Covid cannot solely be blamed for the scale of the NHS backlog and waiting lists would still have been at 'alarming' levels if the pandemic had never happened, analysis suggests.
Even if the virus had never arrived, the NHS in England would have expected to see a waiting list of around 5.3million people at the end of May 2022 due to existing pressures on the health system, experts say.
While the waiting list is now growing at a 'significantly faster' rate than before the pandemic, Covid has only accelerated the long-term trajectory of declining NHS performance, they warned.
The findings come from QualityWatch – a joint programme from the Nuffield Trust and the Health Foundation. Its researchers say the scale of the NHS backlog cannot be solely attributed to Covid but instead is a predictable consequence of the collision between a pandemic and a health system already stretched beyond its limits.
Covid cannot solely be blamed for the scale of the NHS backlog and waiting lists would still have been at 'alarming' levels if the pandemic had never happened, analysis suggests. Picture: file image
NHS figures for May show 6.61million people were waiting for routine hospital treatments. But this is only 1.3million more than what the health service would have expected even without the arrival of Covid, analysis shows.
Similarly in May 2022, the number of patients on the diagnostic waiting list reached over 1.5million – but if pre-pandemic trends had continued this figure still could have reached 1.2million, they found.
Nuffield Trust Fellow Jessica Morris said: 'There is no denying the seismic upheaval that Covid has had on health and care services, but the pandemic itself cannot be seen as the sole cause of the alarming waits for care.'
Even if the virus had never arrived, the NHS in England would have expected to see a waiting list of around 5.3million people at the end of May 2022 due to existing pressures on the health system, experts say. Picture: file image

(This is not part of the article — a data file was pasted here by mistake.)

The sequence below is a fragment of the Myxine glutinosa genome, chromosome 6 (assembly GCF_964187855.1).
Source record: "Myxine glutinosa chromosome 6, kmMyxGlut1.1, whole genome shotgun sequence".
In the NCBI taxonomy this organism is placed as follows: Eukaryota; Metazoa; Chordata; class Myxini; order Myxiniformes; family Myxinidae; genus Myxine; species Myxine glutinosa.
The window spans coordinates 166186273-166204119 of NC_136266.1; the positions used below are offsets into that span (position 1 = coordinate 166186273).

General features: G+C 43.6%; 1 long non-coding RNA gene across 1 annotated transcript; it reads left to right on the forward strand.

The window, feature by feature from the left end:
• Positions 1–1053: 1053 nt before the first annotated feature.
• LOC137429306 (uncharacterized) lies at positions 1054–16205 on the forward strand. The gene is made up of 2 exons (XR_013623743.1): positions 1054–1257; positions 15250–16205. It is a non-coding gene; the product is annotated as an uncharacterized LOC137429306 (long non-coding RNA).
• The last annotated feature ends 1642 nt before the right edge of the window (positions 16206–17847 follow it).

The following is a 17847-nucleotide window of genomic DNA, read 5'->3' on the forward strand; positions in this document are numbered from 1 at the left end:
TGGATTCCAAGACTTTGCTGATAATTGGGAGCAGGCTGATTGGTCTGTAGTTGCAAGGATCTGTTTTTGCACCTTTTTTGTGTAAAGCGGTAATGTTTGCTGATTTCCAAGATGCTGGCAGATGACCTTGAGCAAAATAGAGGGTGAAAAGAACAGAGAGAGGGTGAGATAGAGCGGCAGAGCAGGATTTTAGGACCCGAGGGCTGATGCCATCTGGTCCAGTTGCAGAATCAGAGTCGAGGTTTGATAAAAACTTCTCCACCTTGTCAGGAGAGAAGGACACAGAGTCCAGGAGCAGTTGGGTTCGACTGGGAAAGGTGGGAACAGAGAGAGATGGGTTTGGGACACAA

She said even before Covid, waiting times were increasing due to a 'demand, staffing and resources mismatch'.
'At the beginning of the pandemic, over 4.4million people were on the treatment waiting list,' she added. 'And had current trends continued, then at the end of May this year we would likely have had a waiting list of 5.3million.
'This is reflective of a demand, staffing and resources mismatch that has been in play for a long time.
'Pre-existing backlogs for routine care, increasing waits in A&E departments, longer ambulance response times and waits for cancer treatment have only been accelerated throughout the pandemic. This has made the NHS recovery challenge even more daunting.'
The findings come from QualityWatch – a joint programme from the Nuffield Trust and the Health Foundation. Picture: file image
Commenting on the report, Patricia Marquis, Royal College of Nursing director for England, said: 'The first thing the new prime minister should do following today's announcement is put this report at the top of their in-tray.
'Its clear message is that the NHS in England was on its knees even before the pandemic and that even without Covid, waiting lists would have risen dramatically.
'It points to the basic demand, staffing and resources mismatch – something our overworked, underpaid and undervalued nursing staff are all too aware of. And because of which patients are suffering. Nursing is now having to consider strike action to get ministers' attention and we will be balloting our members next week.'